In 2054, John Anderton (Tom Cruise) is a chief of police for a anti-criminal program called "Pre-Crime." The FBI are brought in (specifically agent Danny Whitmer) to check out the Pre-Crime program, which relies on a "perfect" system for catching their criminals before they commit their crimes. This system involves three genetically altered humans referred to as Pre-Cogs who can see murders before they occur. Soon after the FBI come on the scene, John sees one of the Pre-Cogs visions including himself in a murder predicted to happen within 36 hours. Immediately John's own teammates are targeting him for the murder of a man he claims he doesn't even know. What follows is a thrilling chase as Anderton seeks out to find who the man is that he is supposed to kill and why.
Steven Spielberg is the man who brought you E.T., Jurassic Park & Jurassic Park: The Lost World, the Indiana Jones films, Saving Private Ryan, and even the dread bomb, last year's A.I. (Artificial Intelligence). In 2002, Spielberg has brought to life a short story called Minority Report in the form of a mature thrilling sci-fi adventure that is not for everyone, but an engaging story nonetheless.
The film approaches the future in a way not too many have. Spielberg brings the viewer incredible and realistic visuals that will please any sci-fi or action buff. The world of 2054 that the filmmakers create include, but are not limited to, animated cereal boxes, animated magazine covers, and even interactive advertisements that address you by name. These are just a few of the overtly fun futuristic gadgets and gizmos in Minority Report. But the film is hardly as light-hearted as all that might seem. What might make this movie even remotely fun to some people is the mystery that surrounds John Anderton's accusations and the thrilling and intriguing events that unfold because of them. The cinematography aids in making the overall atmosphere of the film darker than usual. A moody slate gray tone is washed over the print making the futuristic setting that much more interesting to watch. But don't get me wrong, this film isn't all about visuals, in fact the visuals are merely and aid for the real story. The movie is hardly a free-for-all effects show like the newer Star Wars films are mostly (don't get me wrong, I often enjoy those as well). The acting in Minority is topnotch as Cruise delivers his best performance that I've seen. The screenwriters fleshed out his character well and Cruise did a great job portraying John Anderton. Farrell did an okay job as the FBI agent Whitmer while Samantha Morton did a superb job as the creepy Precog Agatha. The film also included a lot of surprise, much-needed humor to relieve the film's tension, but didn't go too far.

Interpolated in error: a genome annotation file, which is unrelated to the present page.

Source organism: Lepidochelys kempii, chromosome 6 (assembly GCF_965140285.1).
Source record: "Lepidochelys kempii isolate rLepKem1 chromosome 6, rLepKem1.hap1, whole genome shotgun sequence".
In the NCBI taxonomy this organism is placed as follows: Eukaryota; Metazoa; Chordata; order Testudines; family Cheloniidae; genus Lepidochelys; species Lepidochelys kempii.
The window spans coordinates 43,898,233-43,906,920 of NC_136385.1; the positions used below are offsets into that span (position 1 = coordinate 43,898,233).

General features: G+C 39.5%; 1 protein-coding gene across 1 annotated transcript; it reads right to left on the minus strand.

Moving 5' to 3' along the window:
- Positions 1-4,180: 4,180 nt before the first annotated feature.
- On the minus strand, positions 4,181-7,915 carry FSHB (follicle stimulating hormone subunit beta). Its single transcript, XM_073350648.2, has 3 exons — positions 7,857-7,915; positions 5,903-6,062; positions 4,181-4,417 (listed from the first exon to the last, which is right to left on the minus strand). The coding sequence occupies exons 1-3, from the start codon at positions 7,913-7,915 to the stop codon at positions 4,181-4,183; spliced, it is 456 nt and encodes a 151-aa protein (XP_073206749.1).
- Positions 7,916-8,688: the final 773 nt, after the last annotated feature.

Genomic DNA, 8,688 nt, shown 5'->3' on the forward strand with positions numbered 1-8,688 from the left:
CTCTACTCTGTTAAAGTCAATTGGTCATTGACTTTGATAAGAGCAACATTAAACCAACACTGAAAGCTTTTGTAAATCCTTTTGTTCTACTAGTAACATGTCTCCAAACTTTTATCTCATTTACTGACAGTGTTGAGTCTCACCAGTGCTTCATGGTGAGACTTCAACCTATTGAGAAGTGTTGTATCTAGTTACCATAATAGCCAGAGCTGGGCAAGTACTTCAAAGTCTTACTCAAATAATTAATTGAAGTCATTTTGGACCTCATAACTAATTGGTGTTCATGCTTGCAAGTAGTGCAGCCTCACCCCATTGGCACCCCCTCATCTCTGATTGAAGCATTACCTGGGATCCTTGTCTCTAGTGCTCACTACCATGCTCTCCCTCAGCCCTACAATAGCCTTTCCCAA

Ah, yes. A movie this good must have flaws. Of course! First of all, some will pick apart plot aspects which is unnecessary but the main faults, as usual, lies within the film's content. Minority Report pushes the PG-13 envelope pretty good with sexual and violent content. A lot of the murder plot is disturbing and may be unsettling to some. This is certainly, undoubtedly a film to leave the kids home for. Minority Report is not a family movie (not that most action movies are, but this is a definite "no"). Sexual material exists with an affair that is shown that leads to one of the murders that Precrime stops (which also appears in the film's trailer that you might have seen in the theaters). In some sort of fantasy club, the owner talks about sexual fantasies and we even see a man in a room having some kind of distorted sexual stimulation with a hologram. The sequence is brief, and clearly unnecessary to the picture, but was more than likely included because Spielberg wanted to lighten things up there. Sorry, that wasn't needed. Violence is heavy due to the murder shots and some encounters during Anderton's attempts to escape Precrime's grasp. Language isn't as bad as it could be, but heavy due to Anderton's spouting of the "f" word and other objectionable words used throughout the film from various characters.
All in all, Minority Report was an amazing film that literally had me and my colleagues on the edge of our seats for a great deal of the film's length. Due to content, I want to lower my rating of this film, but due to its clever and intriguing story, I have mostly rated the film on that effect and so have granted it 4 and a half stars out of five.- John DiBiase, (reviewed: 6/22/02)
Disclaimer: All reviews are based solely on the opinions of the reviewer. Most reviews are rated on how the reviewer enjoyed the film overall, not exclusively on content. However, if the content really affects the reviewer's opinion and experience of the film, it will definitely affect the reviewer's overall rating.
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